Message from Rabbi

Posted on August 20, 2022
Rabbi’s Message for Winter, 2023

How small is our world? I’d say it’s pretty small. I was leaving the VA
hospital after teaching a class in spirituality as I do each week with the drug and
alcohol rehab group, when I found a woman pushing an older gentleman toward
the chapel. She asked if I could hold the one door open as she pushed the
gentleman inside. There is an automatic door opener which didn’t seem to be
working at the time.
Once inside, she asked how she’d be able to get the man back out if the door
still didn’t work. I told her I’d be happy to stay while they spent some time in
prayer. I was on my way out, but I wasn’t in a rush so I unlocked the door of the
small office in the back of the chapel to catch up on emails.
After about 15 minutes the Veteran and the young woman were ready to
leave. I pushed the automatic door opener and it worked perfectly. Apparently
when they originally tried to use it upon entering the chapel, they were too close to
the doors which won’t open if someone is in the way. Now that it was clear it
worked fine.
The gentleman extended his hand and as I took it he told me he would be
104 this May. I quipped that 104 is the new 40, and he laughed. He asked me if I
worked at the VA (my badge was covered by my coat that was already on) and
what he should call me. I told him I was a VA chaplain and most people call me
rabbi. He seemed genuinely pleased to meet me.

He was, like many of our Veterans, wearing a military cap with WWII
across the top and a series of bars below indicating his rank and achievements. I
felt it was an honor to meet him, and asked him about his service. He said he began
below deck and by the time he finished his service he was an officer.
His grand (or great grand) niece had gone for the car and I asked him where
he was from. He said Mocanaqua. “It’s near Shickshinny,” he added. I said then
you must have known Abe Simon. He said, “I knew the whole family very well.
Simon Motors. They were the kindest people around.” He told me that he
remembers his mother telling him “Anything the Simons ever needed you do for
them.” He remembers knowing at an early age that they were Jewish, and that they
were always helping out folks in the community. If some child needed shoes, the
Simons made sure they got them. If someone needed food, the Simons provided
whatever was needed.

Anyone who knew Abe Simon, of blessed memory, knew that this
gentleman was telling the truth. Abe and Fay Simon were stellar members of our
community, and we’ve missed them through the years. And it was a 104 year old
WWII Vet that reminded me of them in this small world.

But it gets smaller still. I visited someone named Murray Brown that same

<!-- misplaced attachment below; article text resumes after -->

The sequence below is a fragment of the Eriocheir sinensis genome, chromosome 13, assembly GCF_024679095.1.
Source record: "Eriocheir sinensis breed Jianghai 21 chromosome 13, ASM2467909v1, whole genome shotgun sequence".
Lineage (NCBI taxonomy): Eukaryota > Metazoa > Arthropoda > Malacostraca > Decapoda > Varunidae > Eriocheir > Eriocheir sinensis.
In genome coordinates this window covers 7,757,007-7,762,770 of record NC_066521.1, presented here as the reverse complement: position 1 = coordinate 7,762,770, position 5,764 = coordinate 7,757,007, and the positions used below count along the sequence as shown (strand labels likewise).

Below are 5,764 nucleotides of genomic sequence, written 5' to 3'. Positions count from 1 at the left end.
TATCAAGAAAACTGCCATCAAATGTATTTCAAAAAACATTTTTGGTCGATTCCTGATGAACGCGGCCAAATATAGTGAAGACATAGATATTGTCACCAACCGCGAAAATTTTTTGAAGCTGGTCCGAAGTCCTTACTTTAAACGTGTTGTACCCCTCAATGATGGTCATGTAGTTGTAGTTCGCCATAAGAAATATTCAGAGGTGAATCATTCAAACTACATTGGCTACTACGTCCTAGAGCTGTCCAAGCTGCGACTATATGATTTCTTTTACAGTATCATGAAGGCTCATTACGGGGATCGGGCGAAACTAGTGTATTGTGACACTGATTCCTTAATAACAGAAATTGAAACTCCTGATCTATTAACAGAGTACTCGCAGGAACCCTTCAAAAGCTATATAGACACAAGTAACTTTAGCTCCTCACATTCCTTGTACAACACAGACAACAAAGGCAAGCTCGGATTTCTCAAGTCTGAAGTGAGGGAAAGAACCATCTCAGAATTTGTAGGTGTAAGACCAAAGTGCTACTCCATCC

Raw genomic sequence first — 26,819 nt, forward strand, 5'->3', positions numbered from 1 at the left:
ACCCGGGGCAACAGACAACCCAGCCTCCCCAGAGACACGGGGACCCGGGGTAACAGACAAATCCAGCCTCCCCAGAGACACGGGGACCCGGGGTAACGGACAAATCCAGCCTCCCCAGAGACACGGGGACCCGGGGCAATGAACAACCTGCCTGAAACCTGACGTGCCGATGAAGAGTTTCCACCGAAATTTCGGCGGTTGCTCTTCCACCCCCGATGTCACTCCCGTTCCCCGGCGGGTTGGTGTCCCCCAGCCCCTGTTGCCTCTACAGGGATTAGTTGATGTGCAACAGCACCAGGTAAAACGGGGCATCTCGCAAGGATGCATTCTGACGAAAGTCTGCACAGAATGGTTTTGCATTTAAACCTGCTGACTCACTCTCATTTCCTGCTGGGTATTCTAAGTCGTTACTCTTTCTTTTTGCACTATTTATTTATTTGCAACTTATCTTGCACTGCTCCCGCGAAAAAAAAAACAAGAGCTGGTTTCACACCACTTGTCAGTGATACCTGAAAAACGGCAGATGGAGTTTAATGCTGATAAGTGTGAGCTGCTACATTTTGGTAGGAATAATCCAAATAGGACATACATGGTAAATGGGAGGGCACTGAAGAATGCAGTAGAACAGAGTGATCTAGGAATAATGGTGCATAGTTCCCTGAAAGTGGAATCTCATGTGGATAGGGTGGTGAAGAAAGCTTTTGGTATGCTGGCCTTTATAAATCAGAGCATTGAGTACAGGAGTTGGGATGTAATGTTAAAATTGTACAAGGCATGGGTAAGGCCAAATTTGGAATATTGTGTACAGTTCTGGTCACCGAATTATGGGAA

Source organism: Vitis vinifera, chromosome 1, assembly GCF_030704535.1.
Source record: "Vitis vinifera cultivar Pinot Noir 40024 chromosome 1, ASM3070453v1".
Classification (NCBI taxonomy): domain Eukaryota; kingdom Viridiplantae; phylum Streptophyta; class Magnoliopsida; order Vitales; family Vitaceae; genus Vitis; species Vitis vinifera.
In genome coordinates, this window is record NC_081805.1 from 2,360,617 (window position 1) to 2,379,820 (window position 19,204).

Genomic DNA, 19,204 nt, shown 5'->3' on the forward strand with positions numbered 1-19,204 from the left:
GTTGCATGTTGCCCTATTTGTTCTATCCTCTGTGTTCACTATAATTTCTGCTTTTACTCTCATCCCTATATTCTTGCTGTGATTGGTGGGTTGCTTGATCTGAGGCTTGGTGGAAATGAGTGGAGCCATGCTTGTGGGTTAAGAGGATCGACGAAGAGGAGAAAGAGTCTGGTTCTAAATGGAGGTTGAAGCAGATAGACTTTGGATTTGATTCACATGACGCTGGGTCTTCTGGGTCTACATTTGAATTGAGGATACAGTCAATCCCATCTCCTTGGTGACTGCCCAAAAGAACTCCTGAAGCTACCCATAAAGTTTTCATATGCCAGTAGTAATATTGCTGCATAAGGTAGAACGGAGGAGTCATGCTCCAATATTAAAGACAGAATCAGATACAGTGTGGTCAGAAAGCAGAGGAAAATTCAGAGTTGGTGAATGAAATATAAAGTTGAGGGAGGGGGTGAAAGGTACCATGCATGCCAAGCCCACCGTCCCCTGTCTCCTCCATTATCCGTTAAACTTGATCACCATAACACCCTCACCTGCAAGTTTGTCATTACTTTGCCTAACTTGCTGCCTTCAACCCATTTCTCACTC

day. He was listed as a Roman Catholic- as most of our older Veterans are. He
looked familiar to me, but there was no indication in the files that I had seen him
before. We spoke for a while and he asked about my congregation. When I told
him he asked if I had known his father, whose name he shares. And I now knew
why he looked familiar. He was the image of the Murray Brown I had known, and
who had been, many years ago, a resident of the nursing home at the VA.
Murray wasn’t Jewish, but he sure seemed as though he was. He attended
our Shabbat services with some regularity with his wife (they had both been
married and widowed) Juliette Stein Brown. Juliette was also related to the
Baltimore and Thalenfeld families. Originally from France she had a beautiful
accent and was an actress in her earlier life. She rode once in a car with President
John F. Kennedy, and in her younger years babysat for the children of the King of
Morocco and on every cruise she took she was at the Captain’s table. I said that in
heaven she’d be seated at God’s table.

I told the story of a nice fellow who passed away and went to heaven, and
found himself seated next to God Himself. At dinner time God offered him a
sandwich. As the man ate, he looked down into the underworld and saw that they
were having a huge feast. The next evening, God once again offered him a
sandwich, and as he looked down he again saw the people having a huge meal. On
the third day, when God offered him a sandwich, he asked, Dear Lord, how come
down there they have a big meal every evening, and up here in heaven you only
offer me a sandwich? And God answered him and said, I didn’t want to bother
cooking for just the two of us.

It is truly a small world we live in, and it is always nice to see that outside of
Jerusalem, the next closest center of the universe seems to be Wilkes-Barre!

 

Rabbi